The 'Sugar Coma' is Real

Researchers find evidence that a sugar coma is possible

The detremental effects of sugar are something we're all relatively familar with, but a new study in New Zealand has found that simple sugars could have an even greater impact on cognitive performance.  The research, published in Physiology & Behavior by scientists from the University of Otago, outlines a double-blind, placebo-controlled study found "that glucose-containing sweeteners were linked to reduced attention and response times," PsyPost reported. 

The researchers administered a suite of cognitive tests known to employ the brain's prefrontal cortex on 49 volunteers 20 minutes after they ingested one of three types of sugar: glucose, fructose (both single-molecule sugars), or sucrose (a larger molecule composed of glucose and fructose, commonly known as table sugar), said.  They found that "individual subjects scored significantly lower on the tests after they ingested a drink containing glucose or sucrose compared with when they received fructose or a placebo. The detrimental effects of these two sugars were heigthened if the subject had consumed the beverage after a 10-hour fast."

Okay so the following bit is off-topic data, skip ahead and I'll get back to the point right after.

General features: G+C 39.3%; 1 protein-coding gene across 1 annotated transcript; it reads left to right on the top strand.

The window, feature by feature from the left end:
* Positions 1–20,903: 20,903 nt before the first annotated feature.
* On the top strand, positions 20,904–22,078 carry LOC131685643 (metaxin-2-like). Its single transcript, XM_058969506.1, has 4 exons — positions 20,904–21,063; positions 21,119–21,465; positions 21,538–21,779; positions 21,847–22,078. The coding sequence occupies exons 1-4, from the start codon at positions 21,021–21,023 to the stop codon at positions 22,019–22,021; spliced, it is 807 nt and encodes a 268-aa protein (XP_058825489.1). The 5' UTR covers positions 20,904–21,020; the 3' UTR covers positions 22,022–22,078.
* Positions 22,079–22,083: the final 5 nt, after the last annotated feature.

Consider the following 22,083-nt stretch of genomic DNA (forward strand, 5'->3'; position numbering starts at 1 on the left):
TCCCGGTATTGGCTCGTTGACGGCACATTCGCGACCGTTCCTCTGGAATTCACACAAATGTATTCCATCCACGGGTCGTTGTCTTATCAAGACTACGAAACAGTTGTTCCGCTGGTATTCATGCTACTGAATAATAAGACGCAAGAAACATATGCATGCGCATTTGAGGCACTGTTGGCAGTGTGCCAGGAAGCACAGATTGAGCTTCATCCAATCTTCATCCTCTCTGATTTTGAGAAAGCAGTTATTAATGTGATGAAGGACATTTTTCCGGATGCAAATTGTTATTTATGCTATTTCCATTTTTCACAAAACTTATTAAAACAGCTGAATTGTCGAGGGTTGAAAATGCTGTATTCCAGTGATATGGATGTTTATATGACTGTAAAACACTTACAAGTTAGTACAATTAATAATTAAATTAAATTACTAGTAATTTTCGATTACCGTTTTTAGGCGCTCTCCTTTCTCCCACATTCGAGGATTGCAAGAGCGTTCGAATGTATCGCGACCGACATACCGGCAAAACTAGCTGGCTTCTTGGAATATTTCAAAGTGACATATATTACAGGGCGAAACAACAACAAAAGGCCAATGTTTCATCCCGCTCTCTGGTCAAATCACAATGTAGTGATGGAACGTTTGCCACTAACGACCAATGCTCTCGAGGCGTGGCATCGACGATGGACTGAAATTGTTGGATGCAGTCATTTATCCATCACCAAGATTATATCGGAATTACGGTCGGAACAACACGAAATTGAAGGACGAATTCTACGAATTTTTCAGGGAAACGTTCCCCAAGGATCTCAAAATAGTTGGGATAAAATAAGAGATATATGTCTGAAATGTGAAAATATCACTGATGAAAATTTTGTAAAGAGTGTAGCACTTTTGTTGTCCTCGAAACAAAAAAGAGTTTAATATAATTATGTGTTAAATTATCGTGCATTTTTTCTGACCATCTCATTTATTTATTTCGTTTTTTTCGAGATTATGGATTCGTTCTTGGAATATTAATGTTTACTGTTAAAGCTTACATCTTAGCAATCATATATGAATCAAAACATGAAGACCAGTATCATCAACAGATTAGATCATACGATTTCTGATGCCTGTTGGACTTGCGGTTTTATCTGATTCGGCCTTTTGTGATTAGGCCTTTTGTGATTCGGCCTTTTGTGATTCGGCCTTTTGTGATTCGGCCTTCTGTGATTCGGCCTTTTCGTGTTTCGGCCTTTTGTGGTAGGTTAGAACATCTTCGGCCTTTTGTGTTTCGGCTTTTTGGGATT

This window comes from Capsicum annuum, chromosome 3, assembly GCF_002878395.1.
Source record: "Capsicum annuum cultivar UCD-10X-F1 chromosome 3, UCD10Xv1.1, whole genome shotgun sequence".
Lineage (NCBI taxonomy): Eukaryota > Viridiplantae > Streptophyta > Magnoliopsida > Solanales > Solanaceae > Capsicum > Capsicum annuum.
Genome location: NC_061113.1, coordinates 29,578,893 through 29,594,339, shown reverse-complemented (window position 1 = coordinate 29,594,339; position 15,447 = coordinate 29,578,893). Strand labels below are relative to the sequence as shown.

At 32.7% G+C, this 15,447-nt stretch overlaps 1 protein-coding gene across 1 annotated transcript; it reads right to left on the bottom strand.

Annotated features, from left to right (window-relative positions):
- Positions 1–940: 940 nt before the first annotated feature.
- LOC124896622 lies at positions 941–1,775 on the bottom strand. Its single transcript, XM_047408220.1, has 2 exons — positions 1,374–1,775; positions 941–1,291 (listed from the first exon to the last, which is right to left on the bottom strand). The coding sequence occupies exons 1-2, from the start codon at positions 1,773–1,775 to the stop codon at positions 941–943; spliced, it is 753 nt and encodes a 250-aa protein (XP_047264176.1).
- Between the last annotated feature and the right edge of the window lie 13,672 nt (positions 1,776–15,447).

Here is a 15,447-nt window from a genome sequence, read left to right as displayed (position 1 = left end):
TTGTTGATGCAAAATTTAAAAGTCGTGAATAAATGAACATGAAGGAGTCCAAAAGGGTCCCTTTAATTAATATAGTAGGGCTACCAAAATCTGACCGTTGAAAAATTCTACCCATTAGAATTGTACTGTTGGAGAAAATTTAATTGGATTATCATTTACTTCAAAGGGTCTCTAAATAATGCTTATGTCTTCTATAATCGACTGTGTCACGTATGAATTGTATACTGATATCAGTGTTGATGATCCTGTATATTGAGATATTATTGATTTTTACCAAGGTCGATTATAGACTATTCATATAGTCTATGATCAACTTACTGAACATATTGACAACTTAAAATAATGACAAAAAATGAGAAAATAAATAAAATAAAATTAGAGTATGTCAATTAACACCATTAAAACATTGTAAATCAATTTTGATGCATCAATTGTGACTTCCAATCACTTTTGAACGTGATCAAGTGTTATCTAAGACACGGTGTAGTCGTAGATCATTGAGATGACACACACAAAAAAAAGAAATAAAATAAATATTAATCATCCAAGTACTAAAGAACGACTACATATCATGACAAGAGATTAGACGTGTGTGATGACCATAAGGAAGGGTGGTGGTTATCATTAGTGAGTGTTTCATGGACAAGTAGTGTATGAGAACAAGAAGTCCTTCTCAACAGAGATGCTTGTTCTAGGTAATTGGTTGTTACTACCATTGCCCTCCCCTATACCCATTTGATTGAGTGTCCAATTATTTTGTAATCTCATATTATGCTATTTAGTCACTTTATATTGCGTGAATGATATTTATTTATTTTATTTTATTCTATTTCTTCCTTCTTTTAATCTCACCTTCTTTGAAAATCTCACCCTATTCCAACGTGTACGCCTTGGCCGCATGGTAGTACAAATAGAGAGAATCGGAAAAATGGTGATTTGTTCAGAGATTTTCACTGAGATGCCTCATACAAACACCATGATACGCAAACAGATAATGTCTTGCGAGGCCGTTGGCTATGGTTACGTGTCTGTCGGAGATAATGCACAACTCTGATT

"Our study suggests that the 'sugar coma' - with regards to glucose - is indeed a real phenomenon, where levels of attention seem to decline after consumption of glucose-containing sugar," study author Mei Peng said.  Of course, additional research is necessary for assessing the short-term effects of different sugars on cognition. Prior research actually found that ingestion of glucose immediately prior to taking a test improved response time and memory. Also, the total energy levels in this test were not standardized as each of the beverages used in this test had different caloric content.